Magnetic north pole drifting fast towards Russia
What to study?
For Prelims and Mains: Magnetic and geographical poles- differences, reasons for magnetic behaviour of earth, why is Magnetic north pole drifting and what are its implications?
Context: News publications across the world have been reporting that the magnetic north pole is drifting fast from the Canadian Arctic and towards Russia.
What is Magnetic North Pole? How is it different from Geographic North Pole?
The Earth has two north poles- magnetic and geographic.
- Geographic north pole- It is northern axis around which the earth rotates and is fixed. The North Pole is located in the middle of the Arctic Ocean.
- The Magnetic North Pole (also known as the North Dip Pole) is a point on Ellesmere Island in Northern Canada where the northern lines of attraction enter the Earth.
A compass needle will point to the Magnetic North Pole – which is different from the geographic north.
Origin of Earth’s magnetism:
The origin of Earth’s magnetism lies in its outer core, a more than 2,000-km layer of liquid iron and some other metals like nickel, that surrounds the central core, or the innermost part. This liquid iron is in constant motion due to Earth’s rotation and various other reasons, and this motion produces a magnetic field.
What’s the issue now?
Currently, the magnetic north pole is located somewhere over northern Canada, a fact discovered in 1831 by Sir James Clark Ross. Since then the magnetic north pole has been moving across the Canadian Arctic towards Russia, and has moved hundreds of miles over the last several decades. This phenomenon is known as the Polar Shift Theory.
Scientists have now realised the pace of this movement has suddenly increased, quite significantly, from about 14-15 km per year till the 1990s to about 55 km per year in the last few years. This has led to scientists updating the World Magnetic Model (WMM) that tracks this movement. It was a year ahead of schedule.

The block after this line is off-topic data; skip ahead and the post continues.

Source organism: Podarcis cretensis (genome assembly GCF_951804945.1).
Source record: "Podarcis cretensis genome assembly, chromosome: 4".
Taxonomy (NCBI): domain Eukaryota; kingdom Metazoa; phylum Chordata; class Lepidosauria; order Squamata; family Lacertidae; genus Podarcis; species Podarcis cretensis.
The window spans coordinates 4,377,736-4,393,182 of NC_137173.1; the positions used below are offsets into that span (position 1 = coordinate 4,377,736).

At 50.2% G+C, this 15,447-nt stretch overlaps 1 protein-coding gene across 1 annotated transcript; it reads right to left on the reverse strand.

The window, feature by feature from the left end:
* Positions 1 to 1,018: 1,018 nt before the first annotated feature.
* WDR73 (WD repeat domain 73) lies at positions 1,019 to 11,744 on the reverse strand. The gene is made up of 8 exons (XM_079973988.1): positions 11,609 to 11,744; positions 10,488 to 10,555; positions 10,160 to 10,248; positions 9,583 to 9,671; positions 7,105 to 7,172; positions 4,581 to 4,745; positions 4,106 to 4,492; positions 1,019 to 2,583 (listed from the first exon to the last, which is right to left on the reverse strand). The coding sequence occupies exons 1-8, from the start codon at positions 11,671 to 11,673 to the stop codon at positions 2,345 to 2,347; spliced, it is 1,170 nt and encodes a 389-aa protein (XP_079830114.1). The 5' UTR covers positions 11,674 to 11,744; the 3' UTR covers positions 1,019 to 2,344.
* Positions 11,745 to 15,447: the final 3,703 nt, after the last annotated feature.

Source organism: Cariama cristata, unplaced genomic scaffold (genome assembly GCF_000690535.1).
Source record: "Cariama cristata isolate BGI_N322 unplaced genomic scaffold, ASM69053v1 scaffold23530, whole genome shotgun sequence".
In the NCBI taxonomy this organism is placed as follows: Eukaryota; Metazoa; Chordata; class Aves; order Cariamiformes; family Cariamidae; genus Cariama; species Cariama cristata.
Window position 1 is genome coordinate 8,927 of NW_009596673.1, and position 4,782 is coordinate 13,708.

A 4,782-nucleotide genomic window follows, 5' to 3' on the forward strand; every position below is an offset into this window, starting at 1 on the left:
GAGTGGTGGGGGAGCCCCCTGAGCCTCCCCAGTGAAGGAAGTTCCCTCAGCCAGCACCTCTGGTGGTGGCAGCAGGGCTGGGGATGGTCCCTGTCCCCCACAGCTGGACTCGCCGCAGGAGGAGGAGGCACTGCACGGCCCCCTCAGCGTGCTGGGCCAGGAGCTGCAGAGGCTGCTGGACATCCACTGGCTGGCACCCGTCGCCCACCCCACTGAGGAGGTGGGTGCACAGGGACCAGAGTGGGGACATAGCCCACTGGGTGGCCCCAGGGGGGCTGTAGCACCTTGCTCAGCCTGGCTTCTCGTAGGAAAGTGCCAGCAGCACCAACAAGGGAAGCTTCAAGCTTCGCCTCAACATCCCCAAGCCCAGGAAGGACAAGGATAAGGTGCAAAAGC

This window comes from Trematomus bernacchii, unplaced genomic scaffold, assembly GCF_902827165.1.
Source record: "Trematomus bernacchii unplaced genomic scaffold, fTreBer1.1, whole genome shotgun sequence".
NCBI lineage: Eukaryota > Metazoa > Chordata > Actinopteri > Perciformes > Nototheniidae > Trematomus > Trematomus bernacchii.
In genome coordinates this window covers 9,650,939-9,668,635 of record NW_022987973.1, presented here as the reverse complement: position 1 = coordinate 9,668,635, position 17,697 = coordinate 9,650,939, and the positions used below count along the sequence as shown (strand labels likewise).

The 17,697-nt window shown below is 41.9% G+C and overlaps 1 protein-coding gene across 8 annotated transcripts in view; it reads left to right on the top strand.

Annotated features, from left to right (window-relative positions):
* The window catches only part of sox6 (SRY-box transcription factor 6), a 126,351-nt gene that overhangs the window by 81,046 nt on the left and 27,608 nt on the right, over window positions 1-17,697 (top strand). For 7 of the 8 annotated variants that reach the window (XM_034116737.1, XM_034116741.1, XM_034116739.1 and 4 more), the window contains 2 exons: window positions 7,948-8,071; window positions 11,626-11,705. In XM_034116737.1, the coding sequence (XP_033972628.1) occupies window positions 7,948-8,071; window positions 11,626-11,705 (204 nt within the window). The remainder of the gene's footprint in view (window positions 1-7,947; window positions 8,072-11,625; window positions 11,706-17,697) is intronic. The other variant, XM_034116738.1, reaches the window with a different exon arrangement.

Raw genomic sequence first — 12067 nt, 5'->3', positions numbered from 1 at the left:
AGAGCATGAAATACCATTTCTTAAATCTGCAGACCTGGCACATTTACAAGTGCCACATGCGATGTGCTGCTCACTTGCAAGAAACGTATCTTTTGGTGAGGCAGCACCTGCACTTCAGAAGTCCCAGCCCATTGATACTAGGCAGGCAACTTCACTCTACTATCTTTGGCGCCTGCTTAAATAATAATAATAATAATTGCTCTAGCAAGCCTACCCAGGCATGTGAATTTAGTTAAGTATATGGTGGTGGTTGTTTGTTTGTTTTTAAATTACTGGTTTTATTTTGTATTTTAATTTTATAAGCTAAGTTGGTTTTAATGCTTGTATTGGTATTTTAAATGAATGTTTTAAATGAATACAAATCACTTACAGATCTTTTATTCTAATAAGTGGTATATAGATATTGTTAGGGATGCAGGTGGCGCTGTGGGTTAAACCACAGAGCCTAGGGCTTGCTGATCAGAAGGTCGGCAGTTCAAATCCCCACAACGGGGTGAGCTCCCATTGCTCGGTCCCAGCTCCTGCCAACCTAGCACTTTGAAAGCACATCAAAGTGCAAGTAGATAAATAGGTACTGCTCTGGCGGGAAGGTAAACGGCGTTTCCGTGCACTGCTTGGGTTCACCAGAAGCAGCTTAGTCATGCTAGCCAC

Why it is moving faster?
Scientists do not have full clarity on. The movement of liquid iron and other metals in the outer core of the Earth is known to influence the magnetic field, but this movement is chaotic and turbulent. Scientists do not fully understand how the movement happens or why.
The study of the phenomena happening inside the earth can only be done indirectly or through computer modelling, because of the extremely hot temperatures prevailing there. Scientists hope that this acceleration in the shifting of magnetic north pole would throw some new insights into the phenomena happening deep inside the Earth’s surface.
The entire transportation sector, especially aviation and shipping, depends on correctly knowing the position of magnetic north to chart out their navigation paths. Similarly, it is crucial for militaries, who need to know this for firing their missiles or for other purposes. Knowing the magnetic north is vital for a number of civilian applications as well.
The compasses that are used in modern instrumentation are much more sophisticated, digital and more accurate. This is the reason why they need to be recalibrated to reflect the change in the magnetic north pole. This is what the unscheduled release of the WMM has done.
What is the World Magnetic Model?
James Clark Ross first located magnetic north in 1831 in the scattered islands of Canada’s Nunavut territory. Since then, the pole has largely marched north, traversing hundreds of miles over the last several decades.
- To keep up with all these changes, the U.S. National Oceanic and Atmospheric Administration and the British Geological Survey developed what eventually became known as the World Magnetic Model.
- The model is updated every five years, with the last update in 2015. Between each update, scientists check the model’s accuracy against data from ground magnetic observatories and the European Space Agency’s Swarm mission—a trio of magnetic-field mapping satellites that zip around Earth 15 to 16 times each day.
Sources: Indian Express.